Criticisms of Medicare Advantage Marketing Continue
A recent blog about advertisements for Medicare Advantage policies brought a torrent of criticisms from our readers that the ads flooding the airwaves and mailboxes are too vague and even misleading.
“What we do to seniors – most of whom have contributed for years to fund Medicare – should be an embarrassment to us, as a nation,” one reader wrote about the tactics used to sell Advantage plans. A common complaint from another reader: “How do I get them to quit calling sometimes ten times a day?”
The sales pitches are also getting the attention of the federal government and research and advocacy organizations, because Advantage plans have grown to half of the market for Medicare insurance policies. Two newly released reports by researchers found support for older Americans’ complaints that the high-pressure sales tactics are both misleading and fail to provide information about two crucial aspects of their coverage: out-of-pocket costs and benefits.
(The average out-of-pocket deductible for an Advantage plan is $4,835 in 2023. People who need help finding the right plan can contact their state’s SHIP program, which has volunteers to sort through the many plan options available.)
Last November, the Senate Finance Committee reported a doubling between 2020 and 2021 in consumer complaints about the Medicare Advantage telemarketers and ads in 14 states that tracked them. “Beneficiaries are being inundated with aggressive marketing tactics as well as false and misleading information,” the committee concluded.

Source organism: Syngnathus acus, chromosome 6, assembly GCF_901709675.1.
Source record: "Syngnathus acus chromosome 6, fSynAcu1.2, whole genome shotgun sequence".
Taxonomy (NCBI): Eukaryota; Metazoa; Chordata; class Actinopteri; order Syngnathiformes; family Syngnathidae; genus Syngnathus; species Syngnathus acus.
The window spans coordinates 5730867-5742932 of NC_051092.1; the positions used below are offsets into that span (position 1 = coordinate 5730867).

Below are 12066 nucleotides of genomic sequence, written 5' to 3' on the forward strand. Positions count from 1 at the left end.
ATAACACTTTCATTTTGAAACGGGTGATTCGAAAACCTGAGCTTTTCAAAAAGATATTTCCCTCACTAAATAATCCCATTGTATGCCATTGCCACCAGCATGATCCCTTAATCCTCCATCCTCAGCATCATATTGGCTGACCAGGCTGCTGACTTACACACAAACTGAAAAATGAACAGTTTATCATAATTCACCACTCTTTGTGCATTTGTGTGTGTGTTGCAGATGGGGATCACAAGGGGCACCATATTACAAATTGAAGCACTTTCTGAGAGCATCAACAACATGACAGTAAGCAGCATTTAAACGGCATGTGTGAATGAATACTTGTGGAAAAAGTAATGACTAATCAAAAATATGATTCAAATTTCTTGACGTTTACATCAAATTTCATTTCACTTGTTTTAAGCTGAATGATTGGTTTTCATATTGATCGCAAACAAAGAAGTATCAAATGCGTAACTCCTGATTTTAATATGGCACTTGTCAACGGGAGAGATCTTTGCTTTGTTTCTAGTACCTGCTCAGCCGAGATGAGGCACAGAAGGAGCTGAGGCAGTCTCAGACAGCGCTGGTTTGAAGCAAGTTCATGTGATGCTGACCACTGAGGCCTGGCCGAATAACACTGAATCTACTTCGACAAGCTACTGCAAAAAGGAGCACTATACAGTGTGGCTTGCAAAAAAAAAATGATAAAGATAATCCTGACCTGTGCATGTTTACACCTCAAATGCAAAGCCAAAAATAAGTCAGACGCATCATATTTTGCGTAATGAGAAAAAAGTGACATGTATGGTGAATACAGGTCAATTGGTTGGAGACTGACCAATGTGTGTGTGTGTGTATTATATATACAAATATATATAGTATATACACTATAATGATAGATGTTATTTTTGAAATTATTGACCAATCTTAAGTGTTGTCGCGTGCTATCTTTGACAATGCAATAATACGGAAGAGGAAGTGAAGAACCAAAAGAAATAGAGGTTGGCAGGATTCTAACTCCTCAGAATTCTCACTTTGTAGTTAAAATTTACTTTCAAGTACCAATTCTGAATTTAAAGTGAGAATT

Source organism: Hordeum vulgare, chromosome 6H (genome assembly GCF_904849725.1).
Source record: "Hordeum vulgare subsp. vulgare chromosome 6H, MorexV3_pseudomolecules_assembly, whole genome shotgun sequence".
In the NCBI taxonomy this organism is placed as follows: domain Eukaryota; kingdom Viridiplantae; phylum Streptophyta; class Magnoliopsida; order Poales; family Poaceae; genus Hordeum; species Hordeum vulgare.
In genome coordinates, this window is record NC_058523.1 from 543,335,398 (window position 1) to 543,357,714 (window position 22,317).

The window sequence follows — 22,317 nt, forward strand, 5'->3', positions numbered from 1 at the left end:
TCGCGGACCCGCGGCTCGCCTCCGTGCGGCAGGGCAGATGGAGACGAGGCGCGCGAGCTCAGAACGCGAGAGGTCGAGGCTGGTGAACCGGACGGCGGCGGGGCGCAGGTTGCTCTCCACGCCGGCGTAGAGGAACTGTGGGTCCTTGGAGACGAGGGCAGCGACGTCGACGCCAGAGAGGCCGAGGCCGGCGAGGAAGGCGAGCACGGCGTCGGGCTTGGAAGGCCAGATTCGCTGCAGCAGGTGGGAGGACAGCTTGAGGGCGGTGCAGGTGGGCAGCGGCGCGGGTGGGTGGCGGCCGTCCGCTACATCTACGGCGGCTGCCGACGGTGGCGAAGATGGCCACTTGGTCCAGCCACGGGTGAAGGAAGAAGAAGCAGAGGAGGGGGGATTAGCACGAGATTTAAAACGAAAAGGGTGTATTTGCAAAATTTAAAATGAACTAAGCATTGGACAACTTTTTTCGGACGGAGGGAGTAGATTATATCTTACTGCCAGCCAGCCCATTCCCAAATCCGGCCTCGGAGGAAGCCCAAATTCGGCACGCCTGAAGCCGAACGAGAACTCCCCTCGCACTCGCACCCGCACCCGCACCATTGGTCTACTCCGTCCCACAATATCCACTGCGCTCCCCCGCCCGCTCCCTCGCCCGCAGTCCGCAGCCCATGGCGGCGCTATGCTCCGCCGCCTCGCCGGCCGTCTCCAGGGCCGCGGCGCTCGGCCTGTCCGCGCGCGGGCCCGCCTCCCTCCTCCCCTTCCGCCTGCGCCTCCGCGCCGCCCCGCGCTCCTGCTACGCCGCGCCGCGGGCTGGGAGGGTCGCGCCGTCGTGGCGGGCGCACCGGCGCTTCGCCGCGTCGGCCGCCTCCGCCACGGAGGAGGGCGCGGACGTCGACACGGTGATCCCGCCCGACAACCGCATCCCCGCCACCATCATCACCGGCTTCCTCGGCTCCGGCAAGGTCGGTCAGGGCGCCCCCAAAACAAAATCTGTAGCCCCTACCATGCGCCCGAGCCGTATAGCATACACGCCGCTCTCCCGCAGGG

To be fair, some retirees prefer Advantage plans over an expensive alternative: Medigap policies. While some studies show that Medigap may have lower out-of-pocket costs for seriously ill retirees, many retirees can’t afford the monthly premiums. And unlike Medigap, Advantage plans usually include prescription drug coverage and often do not charge a premium. Retirees are still responsible for paying the government’s Medicare Part B premium.
But in a Commonwealth Fund survey, 2,000 consumers identified an array of issues with Advantage plan marketers:
In a second report by KFF, retirees in focus groups said they didn’t trust claims that some benefits are “free.” And KFF researchers, who watched 1,200 television ads, found evidence of misleading information. One in four ads gave the impression the plans are somehow affiliated with the federal Medicare system by using images of an official Medicare card or providing a toll-free “Medicare hotline.”
To eliminate confusion, the Biden administration recently approved a couple of regulations. One banned Advantage plans and insurance brokers from using Medicare’s logo or any images that resemble it. Another regulation bans ads that aren’t about specific policies in an attempt to eliminate “overly general” ads that “confuse and mislead” seniors.
In the Commonwealth survey, only a minority of retirees criticized any one issue in particular. But their myriad complaints about Advantage plan marketing, taken together, suggest there is enough to warrant doing more to inform and protect older Americans.
Squared Away writer Kim Blanton invites you to follow us on Twitter @SquaredAwayBC. To stay current on our blog, please join our free email list. You’ll receive just one email each week – with links to the two new posts for that week – when you sign up here. This blog is supported by the Center for Retirement Research at Boston College.